Garage Door Opener & Alert Project

Inspired by one of Nate's Konnected video's  ( I was inspired to integrate a Konnected DIY board to Chamberlain garage door control. While many of garage door openers use a momentary switch to activate the garage door my Chamberlain system didn't. So the initial challenge was to discover how to implement a simple momentary contact to activate the door on my system.

So I disassembled the Chamberlain Wall Mounted Mutifunction Control Panel to gain access to the PCB. Knowing the activation was a button push I located the only monetary switch on the PCB labeled (SW1). Then using my multi-meter I checked for continuity on the four (4) SW1 pins (see pic) when the switch was activated and found that the pins located diagonally across from each other closed with the switch activated. So I soldered a wire leads from a pair of pins opposite of each other and extended them outside of the door opener case.

Not knowing if the voltage or noise levels that maybe present on these leads I choose to isolate them with a normally open relay and not directly connect them to the DIY PCB. Next I used the Konnected smart app to configure the DIY PCB board pins GND, D8 as a momentary switch to activate the relay.

With hardware in hand, I strapped together the system for an initial test (see pic) and it was a success! Of course when I showed the wife she wasn't impressed. Her only meaningful comment was it looked horrible and dangerous taped to the wall. So the next step was to package it in a wife approved container. In fact, she mentioned that a travel soap container looked like it would work. So, I let my fingers do the shopping and ordered a couple of black plastic clam shell travel soap containers from Amazon. I have to say after a few mods to the container to allow for a 12VDC power plug and wiring leads from the door PCB things were looking good (see pic).

Since I intended to automate the door opening and closing with a presence sensor I wanted to add an audible alert anytime the door was activated to ensure anyone in the area was aware of the movement. So I used a Smartthing Multipurpose sensor configured as a garage door sensor and mounted on the garage door. This sensor provides the open/closed status on the door and also has accelerometer feedback. So with a couple of smart apps I now have a complete system which detects a presence sensor to activate the doors, monitors the accelerometers and activates the piezo buzzer to produce an audible alert when the door moments is detected. (see pic).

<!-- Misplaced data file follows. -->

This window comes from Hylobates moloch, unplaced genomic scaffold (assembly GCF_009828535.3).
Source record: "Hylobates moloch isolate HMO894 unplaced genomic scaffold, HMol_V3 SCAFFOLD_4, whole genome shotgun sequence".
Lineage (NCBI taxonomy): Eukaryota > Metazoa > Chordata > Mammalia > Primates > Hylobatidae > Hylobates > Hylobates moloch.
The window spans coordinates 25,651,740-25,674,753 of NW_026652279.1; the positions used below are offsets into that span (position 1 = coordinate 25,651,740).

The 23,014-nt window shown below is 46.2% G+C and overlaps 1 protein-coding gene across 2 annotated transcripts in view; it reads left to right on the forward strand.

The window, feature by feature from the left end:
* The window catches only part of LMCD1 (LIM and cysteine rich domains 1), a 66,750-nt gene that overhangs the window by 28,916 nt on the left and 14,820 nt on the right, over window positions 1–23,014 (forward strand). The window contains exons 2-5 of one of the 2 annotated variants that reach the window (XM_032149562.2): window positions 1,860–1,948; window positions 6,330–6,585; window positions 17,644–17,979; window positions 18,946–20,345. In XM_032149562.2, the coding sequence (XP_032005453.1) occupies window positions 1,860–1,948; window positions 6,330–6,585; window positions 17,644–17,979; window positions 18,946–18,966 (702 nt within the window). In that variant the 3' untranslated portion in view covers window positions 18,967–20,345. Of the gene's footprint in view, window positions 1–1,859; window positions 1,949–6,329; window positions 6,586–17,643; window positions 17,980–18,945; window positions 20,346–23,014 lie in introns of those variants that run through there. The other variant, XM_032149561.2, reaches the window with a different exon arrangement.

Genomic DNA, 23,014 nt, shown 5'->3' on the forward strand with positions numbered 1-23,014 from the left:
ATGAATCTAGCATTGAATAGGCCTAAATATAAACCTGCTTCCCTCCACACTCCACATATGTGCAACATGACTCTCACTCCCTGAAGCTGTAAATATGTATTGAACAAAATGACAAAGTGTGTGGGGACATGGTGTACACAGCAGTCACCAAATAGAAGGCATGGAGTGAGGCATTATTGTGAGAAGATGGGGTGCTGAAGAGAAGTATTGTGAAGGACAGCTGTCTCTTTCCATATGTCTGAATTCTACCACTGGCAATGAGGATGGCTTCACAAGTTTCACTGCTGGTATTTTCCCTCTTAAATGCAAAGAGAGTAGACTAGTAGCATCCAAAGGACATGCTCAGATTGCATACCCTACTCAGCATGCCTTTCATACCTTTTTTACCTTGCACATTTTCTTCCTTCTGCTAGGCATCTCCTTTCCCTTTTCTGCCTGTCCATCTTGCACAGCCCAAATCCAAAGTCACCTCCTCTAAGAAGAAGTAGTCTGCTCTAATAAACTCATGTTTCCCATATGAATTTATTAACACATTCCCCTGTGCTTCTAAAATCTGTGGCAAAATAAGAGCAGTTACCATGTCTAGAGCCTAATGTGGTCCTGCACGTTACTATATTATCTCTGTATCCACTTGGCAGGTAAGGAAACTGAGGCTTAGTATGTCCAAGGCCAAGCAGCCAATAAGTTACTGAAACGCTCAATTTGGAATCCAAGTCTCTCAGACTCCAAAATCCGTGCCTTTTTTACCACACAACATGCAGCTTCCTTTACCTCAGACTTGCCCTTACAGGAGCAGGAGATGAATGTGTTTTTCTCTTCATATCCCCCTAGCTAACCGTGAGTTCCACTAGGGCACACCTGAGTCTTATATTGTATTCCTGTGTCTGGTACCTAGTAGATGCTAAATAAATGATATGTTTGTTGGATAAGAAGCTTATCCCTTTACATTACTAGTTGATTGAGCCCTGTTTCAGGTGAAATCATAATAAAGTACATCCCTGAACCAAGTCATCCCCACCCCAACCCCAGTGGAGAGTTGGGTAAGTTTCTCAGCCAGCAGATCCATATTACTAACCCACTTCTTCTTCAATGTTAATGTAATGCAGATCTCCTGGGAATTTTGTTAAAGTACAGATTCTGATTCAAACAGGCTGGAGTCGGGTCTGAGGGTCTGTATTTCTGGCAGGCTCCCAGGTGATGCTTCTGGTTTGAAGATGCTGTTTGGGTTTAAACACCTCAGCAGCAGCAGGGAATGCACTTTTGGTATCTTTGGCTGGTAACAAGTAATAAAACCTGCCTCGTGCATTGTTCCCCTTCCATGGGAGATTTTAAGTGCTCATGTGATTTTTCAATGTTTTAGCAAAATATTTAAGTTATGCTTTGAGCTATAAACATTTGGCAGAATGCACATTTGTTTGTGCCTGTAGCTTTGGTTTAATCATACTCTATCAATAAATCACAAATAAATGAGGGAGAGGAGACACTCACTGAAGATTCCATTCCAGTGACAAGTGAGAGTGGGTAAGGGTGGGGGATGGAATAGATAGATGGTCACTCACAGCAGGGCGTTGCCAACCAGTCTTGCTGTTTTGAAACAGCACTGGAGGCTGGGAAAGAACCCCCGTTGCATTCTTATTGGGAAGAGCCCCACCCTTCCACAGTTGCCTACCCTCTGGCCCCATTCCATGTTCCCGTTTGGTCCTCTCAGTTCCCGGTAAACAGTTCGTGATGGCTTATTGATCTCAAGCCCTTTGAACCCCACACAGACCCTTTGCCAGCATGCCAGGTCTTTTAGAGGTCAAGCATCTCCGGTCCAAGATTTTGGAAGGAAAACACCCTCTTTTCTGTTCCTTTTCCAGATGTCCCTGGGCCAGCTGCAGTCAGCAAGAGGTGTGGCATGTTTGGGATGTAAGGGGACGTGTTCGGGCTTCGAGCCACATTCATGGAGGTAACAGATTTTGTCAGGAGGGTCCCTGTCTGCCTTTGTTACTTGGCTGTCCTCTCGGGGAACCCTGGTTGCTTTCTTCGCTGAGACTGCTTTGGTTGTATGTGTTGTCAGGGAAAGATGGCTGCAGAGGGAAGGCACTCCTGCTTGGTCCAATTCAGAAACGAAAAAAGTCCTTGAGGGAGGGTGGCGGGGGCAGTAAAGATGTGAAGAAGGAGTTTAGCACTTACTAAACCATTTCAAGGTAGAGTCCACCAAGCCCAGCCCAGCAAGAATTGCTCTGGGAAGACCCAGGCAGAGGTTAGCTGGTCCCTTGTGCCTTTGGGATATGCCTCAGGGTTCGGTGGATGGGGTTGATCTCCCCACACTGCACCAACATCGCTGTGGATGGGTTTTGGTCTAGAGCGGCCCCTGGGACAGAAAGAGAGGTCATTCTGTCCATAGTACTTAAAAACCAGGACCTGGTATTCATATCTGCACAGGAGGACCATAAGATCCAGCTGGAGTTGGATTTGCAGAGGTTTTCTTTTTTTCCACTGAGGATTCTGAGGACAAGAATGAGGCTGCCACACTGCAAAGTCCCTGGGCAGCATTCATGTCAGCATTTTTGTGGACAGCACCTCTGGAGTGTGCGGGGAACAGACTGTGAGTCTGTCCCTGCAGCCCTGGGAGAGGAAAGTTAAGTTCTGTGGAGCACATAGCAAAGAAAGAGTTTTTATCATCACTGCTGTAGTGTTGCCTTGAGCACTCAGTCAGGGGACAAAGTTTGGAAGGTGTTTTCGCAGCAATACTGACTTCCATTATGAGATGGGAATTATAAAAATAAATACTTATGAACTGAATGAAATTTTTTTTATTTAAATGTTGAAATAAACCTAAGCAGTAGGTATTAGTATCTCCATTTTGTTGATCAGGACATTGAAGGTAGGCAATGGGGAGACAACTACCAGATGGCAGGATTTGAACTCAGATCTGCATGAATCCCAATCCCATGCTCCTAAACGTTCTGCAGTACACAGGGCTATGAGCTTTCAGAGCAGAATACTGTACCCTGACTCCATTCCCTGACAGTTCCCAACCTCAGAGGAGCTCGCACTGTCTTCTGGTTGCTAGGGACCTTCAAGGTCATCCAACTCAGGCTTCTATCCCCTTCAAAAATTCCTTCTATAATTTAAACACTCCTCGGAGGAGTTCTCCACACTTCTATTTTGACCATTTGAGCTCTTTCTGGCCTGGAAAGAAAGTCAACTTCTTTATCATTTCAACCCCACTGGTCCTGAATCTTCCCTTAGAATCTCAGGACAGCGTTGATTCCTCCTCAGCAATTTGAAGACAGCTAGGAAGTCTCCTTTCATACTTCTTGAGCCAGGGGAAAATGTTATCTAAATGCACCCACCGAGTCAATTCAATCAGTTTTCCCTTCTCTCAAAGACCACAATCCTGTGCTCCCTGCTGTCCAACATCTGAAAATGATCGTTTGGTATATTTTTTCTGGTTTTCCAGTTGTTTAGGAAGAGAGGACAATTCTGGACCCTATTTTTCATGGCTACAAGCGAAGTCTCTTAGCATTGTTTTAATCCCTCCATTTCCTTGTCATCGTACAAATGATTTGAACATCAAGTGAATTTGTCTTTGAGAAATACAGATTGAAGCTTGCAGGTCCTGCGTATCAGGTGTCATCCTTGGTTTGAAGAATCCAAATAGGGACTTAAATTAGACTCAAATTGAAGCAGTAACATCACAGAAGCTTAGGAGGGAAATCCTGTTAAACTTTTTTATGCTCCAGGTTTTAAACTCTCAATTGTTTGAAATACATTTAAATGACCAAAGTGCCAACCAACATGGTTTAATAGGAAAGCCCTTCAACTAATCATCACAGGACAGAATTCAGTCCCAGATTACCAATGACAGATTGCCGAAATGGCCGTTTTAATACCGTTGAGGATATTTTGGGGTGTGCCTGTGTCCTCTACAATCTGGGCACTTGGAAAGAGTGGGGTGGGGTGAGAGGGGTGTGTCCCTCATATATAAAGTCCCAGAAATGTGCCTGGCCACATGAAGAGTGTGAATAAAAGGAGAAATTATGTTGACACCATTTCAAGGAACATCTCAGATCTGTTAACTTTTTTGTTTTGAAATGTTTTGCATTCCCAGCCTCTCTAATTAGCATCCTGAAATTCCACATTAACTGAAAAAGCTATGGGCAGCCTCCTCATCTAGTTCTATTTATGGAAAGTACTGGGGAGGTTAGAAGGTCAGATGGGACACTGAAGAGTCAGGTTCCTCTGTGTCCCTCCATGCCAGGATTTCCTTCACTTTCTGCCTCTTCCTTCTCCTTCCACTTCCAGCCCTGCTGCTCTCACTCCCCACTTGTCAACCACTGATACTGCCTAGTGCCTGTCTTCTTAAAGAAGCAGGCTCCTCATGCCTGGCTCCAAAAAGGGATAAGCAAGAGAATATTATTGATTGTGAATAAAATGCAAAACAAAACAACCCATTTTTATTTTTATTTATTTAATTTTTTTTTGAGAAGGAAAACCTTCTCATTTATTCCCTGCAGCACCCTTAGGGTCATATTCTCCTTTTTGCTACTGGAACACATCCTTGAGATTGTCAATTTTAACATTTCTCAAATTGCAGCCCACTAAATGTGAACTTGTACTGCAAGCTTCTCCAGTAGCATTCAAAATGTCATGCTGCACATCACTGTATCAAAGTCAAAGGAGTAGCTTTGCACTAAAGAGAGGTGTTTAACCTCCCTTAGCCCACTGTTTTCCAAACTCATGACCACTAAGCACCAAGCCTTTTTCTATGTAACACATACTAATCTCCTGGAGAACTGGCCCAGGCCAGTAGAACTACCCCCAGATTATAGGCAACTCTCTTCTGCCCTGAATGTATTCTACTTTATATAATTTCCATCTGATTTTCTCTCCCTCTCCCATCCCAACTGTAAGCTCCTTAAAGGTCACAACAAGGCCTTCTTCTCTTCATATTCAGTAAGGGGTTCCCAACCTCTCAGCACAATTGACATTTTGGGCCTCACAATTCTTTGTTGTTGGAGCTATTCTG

Garage Door Control PCB






Mounted with Piezo Buzzer


Wife Approved Installation 




  • Haha, not surprised at the wife's response. At least she didn't say "It worked fine before you took it apart."

    Nice looking, clean install in the end. Kudos!

    I am working on a similar setup with my garage doors. I have about $50 in credit to Ponoko that I'm going to use and have them laser cut an enclosure for me and I am going to mount it near the opener.

    Have you noticed any excess heat in your enclosure?  Those open pins on the DIY Konnected look pretty bare.

  • Great point on the temperature. Given I live in Texas and the summer temps can exceed 100 Deg F. 

    As a point of reference I just measured the temperature with a infrared thermometer. 

    Outside Air Temp: 68 °F

    Garage Wall: 72 °F

    Black Enclosure: 76 °F

    DIY ESP8266 Processor Inside Enclosure: 86 °

    DIY ESP8266 Processor In Ambient Air: 84 °F

    Given the delta temperature inside and enclosure and outside is only 2 °F it doesn't appear the enclosure has any significant impact. 

    When the ambient air temperature reaches 100 °F which is 32 °F higher then today's temperature then add that 32 °F to the 86 °F to get a 118 °F or approximately 48 °C. 

    If I recall correctly, most commercial grade electronics operating temperature limits are  from 0 °C to 70 °C which means the worst case temperature (48 °C) is only ~70% of rated temperature (70 °C).


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